People & Places

YWP: ‘The skull’

Young Writers Project, an independent nonprofit based in Burlington, engages young people to write and use digital media to express themselves with clarity and power, and to gain confidence and skills for school, the workplace and life.
Check out the most recent issue of The Voice, Young Writers Project’s monthly digital magazine. Click here.
Each week, VTDigger features a writing submission – an essay, poem, fiction or nonfiction – accompanied by a photo or illustration from Young Writers Project. YWP publishes about 1,000 students’ work each year here, in newspapers across Vermont, on Vermont Public Radio and in YWP’s monthly digital magazine, The Voice. Since 2006, it has offered young people a place to write, share their photos, art, audio and video, and to explore and connect online at youngwritersproject.org. For more information, please contact Susan Reid at [email protected].
Photo by Andrew Knight/YWP Media Library

“As humans we typically think in relation to the span of our own history – years, decades, centuries,” notes Andrew Knight, this week’s featured writer based in Bristol. At a certain point though, as he points out, it becomes difficult for the human brain to process just how far time stretches back. Reflecting on this concept now, Knight discusses his own fascination with our planet’s past and the great aura of mystique surrounding a dinosaur skull on museum display.

The skull

By Andrew Knight, 18, of Bristol

As we walked through the great doors, wonders beyond description emerged before us. Enormous bears loomed overhead, with a wall of matted hair, hooked claws, and teeth rearing up to emphasize the vast space of the great Victorian hall. We continued along the first floor, my mother and Mrs. Pudvah occasionally stopping to admire the sheer menagerie of scales, feathers, and fur. A golden eagle perched there, a buffalo stood mid-graze nearby, a family of opossums hung from a branch over there.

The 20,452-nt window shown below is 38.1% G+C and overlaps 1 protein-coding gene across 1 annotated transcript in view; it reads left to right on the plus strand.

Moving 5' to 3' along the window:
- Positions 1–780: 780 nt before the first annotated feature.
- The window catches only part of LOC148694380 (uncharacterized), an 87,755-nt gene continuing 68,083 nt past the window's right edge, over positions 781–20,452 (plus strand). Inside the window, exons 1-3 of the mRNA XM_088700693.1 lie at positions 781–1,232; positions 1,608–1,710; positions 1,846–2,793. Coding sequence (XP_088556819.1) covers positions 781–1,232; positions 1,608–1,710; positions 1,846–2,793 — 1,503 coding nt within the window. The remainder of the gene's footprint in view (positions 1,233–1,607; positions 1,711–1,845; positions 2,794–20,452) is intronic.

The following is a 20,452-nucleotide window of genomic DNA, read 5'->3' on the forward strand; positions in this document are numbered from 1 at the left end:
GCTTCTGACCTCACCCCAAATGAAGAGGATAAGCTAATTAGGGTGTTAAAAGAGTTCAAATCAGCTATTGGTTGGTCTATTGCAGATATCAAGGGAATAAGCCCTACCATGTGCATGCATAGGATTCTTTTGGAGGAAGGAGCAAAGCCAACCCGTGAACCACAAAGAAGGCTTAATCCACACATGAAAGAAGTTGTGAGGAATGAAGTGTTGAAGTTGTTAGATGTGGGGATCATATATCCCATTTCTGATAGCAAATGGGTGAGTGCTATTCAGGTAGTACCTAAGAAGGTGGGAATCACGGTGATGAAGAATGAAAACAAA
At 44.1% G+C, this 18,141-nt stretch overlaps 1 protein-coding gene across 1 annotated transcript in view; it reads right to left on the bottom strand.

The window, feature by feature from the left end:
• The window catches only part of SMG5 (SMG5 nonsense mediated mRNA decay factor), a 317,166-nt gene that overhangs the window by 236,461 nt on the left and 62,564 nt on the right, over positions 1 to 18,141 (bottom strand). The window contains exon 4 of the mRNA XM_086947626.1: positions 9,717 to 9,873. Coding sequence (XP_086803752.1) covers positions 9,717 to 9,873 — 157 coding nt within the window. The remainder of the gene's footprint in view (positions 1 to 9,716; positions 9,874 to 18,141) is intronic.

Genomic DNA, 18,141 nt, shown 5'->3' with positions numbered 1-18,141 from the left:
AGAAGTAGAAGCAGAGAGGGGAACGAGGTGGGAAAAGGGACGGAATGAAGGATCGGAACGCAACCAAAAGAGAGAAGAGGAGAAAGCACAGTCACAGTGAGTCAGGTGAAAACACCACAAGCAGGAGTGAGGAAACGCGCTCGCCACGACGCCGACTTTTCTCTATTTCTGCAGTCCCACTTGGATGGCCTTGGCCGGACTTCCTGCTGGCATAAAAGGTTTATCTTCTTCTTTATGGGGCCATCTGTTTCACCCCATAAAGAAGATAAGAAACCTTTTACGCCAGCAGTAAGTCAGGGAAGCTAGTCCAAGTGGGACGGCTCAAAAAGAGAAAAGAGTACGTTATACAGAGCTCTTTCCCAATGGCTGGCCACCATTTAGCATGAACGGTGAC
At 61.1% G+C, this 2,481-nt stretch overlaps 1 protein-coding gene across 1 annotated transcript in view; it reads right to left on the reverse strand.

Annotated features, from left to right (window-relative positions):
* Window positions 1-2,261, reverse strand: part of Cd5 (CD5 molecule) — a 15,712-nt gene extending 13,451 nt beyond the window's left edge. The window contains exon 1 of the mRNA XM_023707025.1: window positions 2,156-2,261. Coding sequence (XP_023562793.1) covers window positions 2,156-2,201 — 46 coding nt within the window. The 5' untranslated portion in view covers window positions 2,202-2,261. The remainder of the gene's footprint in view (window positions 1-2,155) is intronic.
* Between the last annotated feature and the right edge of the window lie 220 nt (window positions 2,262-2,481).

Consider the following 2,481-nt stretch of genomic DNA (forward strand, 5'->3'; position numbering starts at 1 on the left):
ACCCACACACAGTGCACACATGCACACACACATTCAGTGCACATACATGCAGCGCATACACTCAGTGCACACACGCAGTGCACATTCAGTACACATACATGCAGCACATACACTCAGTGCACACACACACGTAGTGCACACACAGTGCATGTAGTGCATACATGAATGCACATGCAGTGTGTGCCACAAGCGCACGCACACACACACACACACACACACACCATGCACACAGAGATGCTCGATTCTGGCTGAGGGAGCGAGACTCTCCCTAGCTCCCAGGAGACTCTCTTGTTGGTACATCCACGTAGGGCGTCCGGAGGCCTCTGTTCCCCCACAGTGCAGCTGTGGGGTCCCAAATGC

Having seen the exhibits before, I kept walking. Senior photos were due by the end of the coming month, and there was a certain space in the museum I wanted my picture taken. Soon we found the odd little nook, its stairwell winding up to the second floor, its curved wooden expanse like that of a ship’s deck. Like a deck, the floor creaked with nearly every step and produced the only noise around, save for some side conversations and children playing downstairs. Creaking past displays of faded photographs and curious artifacts, I noticed soft light shining from behind a corner that contrasted with the brown cherry backdrop. I headed over to the corner, and before I knew it, I was standing still.

My determination had paid off. Looking back at me were a pair of hollow eye sockets, set deep in a long face that sloped into a wide frill adorned with a crown of spikes. Protruding from the top of its nose, a long nasal horn formed into what looked like a robust sword. Below the horn gaped a beaked mouth full of flat serrated teeth. Before me was the extraordinary skull of a horned dinosaur, identified, as the signage behind the creature labeled it, a Styracosaurus. Precariously balanced on its wooden frame, it was a gnarled relic of another time. The creature was familiar to me, yet different – an animal, but one of a different world.

As humans we typically think in relation to the span of our own history – years, decades, centuries. Sometimes the millennium is used as a unit of time. We’re used to categorizing hundreds and thousands of years as vast amounts of time. And yet, to the great skull, they mean nothing. Paleontologists and enthusiasts of prehistoric life often study organisms that are hundreds of thousands of years old. Or more likely even, their subjects are millions of years old. That Styracosaurus over there? Over 75 million years old.     Rare is the occasion to behold such an ancient being. So is the reason behind my passion for the old dust-collecting bones sitting inside museums. Of all the wonders of the natural world, few are as vivid, as profoundly fascinating, as the Styracosaurus. Its existence alone is enough to challenge our concept of time. And so it will remain, patiently waiting to surprise whomever comes across it. It will long be sitting there in its own quiet niche among other wonders of the grandiose collection of the Fairbanks family.


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Ed Gullo

Wonderfully descriptive.. and thought provoking.
I have wanted to visit the Fairbanks.
And your insight will make me see the displays with different eyes.
Good job!
Thanks, Andrew.

Elin M

Very nice.

 

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